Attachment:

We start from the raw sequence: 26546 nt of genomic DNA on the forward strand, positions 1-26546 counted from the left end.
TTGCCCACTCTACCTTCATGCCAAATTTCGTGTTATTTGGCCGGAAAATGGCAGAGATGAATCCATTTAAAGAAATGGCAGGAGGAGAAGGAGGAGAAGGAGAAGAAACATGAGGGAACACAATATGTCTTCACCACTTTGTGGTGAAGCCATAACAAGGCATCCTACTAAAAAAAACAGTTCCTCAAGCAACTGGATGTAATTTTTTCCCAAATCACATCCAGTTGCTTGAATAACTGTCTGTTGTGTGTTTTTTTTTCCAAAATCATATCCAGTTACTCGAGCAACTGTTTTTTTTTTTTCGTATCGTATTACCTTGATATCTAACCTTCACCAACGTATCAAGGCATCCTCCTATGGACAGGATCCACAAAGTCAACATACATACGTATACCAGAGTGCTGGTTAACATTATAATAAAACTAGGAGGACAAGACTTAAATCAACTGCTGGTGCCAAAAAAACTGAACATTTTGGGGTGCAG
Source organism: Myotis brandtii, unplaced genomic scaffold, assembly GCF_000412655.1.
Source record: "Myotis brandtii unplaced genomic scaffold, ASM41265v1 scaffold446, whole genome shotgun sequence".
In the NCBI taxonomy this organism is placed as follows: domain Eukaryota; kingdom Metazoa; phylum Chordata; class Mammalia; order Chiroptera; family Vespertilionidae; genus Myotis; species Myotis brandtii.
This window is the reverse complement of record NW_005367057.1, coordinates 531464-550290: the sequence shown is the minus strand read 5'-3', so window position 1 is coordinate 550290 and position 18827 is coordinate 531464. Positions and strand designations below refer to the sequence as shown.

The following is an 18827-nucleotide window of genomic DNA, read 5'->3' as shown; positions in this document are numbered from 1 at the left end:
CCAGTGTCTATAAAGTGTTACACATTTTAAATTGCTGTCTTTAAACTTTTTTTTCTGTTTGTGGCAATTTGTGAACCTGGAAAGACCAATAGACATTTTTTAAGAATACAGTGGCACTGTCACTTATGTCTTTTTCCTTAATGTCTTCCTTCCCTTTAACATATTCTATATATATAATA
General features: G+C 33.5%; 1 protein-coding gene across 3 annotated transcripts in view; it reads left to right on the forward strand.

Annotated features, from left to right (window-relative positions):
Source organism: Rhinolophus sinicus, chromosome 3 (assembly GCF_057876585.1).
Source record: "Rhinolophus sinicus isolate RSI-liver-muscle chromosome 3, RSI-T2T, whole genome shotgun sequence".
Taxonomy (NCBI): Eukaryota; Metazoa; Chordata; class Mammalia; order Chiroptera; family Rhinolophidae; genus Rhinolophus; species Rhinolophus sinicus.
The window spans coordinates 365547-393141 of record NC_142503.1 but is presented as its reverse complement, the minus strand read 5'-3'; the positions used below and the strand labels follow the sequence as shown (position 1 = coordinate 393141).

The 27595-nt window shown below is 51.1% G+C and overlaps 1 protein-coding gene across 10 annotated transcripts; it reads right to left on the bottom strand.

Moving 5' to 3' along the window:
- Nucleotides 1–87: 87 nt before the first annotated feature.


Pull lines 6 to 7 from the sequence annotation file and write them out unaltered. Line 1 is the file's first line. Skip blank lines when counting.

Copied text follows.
This window is the reverse complement of record NW_005367057.1, coordinates 531464-550290: the sequence shown is the minus strand read 5'-3', so window position 1 is coordinate 550290 and position 18827 is coordinate 531464. Positions and strand designations below refer to the sequence as shown.

The following is an 18827-nucleotide window of genomic DNA, read 5'->3' as shown; positions in this document are numbered from 1 at the left end: